Measurement of spirituality and religiousness in the current study was accomplished using two items selected from the Overall Self-Ranking dimension of the Brief Multidimensional Measure of Religiousness/Spirituality (BMMRS) [28], an instrument that showed evidence of reliability and validity when psychometrically evaluated in the 1998 General Social Survey [29]. In the current investigation, participants indicated the extent to which they considered themselves “spiritual” or “religious” by selecting a response along a 4-point Likert-type scale for each of the following questions: “To what extent do you consider yourself a religious person?” and “To what extent do you consider yourself a spiritual person?”

Data analysis

A model in which spirituality, social support, and physical activity influenced hierarchical quality of life in a parallel fashion was specified in a path analysis using Mplus version 3.21 covariance modeling software [30]. Model-to-data fit in the current study was evaluated using the chi-square test [31] and root mean square error of approximation (RMSEA) [32] statistics in combination with the comparative fit index (CFI) and standardized root mean square residual (SRMR), which are accepted indicators of model-data fit [30,33]. The strength of relationships between study variables was estimated using standardized path coefficients.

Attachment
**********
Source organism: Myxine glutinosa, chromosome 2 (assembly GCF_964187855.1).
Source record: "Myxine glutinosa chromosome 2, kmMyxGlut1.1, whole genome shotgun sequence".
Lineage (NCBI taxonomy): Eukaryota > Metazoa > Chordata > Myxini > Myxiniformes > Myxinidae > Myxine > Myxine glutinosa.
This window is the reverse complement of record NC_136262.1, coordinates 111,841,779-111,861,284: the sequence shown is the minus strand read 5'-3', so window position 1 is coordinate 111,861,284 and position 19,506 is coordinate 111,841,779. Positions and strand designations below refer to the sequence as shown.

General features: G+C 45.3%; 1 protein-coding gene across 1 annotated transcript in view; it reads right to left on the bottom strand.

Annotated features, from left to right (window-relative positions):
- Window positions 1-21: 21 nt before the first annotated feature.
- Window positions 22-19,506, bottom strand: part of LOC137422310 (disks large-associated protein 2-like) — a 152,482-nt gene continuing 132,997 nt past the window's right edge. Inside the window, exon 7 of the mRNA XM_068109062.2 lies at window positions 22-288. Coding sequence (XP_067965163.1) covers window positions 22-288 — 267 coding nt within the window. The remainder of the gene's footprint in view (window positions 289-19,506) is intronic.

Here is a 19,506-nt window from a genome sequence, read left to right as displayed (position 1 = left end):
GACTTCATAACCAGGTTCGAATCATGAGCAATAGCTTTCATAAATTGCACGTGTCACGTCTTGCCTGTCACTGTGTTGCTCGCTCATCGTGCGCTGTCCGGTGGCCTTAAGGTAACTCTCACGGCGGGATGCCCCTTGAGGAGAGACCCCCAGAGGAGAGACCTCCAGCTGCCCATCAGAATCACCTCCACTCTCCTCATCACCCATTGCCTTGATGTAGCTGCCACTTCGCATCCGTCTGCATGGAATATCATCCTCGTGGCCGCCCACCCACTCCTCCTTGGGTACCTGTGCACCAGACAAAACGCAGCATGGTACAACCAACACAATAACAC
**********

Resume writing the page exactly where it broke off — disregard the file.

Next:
Results

Model-to-data fit

The hypothetical model provided a good fit to the data according to traditional structural equation modeling fit indices (χ2 = 33.10, df = 16, p < .01; RMSEA = .07; SRMR = .05; CFI = .94). Significance in the chi-square statistic, which is generally indicative of a poor-fitting model, is typically tolerated in evaluating the fit of hypothesized models in data sets containing a large number of observations [34]. The hypothetical model tested in this study, which can be seen with standardized path coefficients in Figure 1, accounted for significant variance in quality of life scores (R2 = .35).

thumbnailFigure 1. Model results depicting observed paths among study variables. REL = religiousness, SPIR = spirituality, SPS = social provisions, PA = physical activity, SCSE = self-care self-efficacy, LSE = lifestyle physical activity self-efficacy, MHS = mental health status, PHS = physical health status, QOL = quality of life.

Mediation by self-efficacy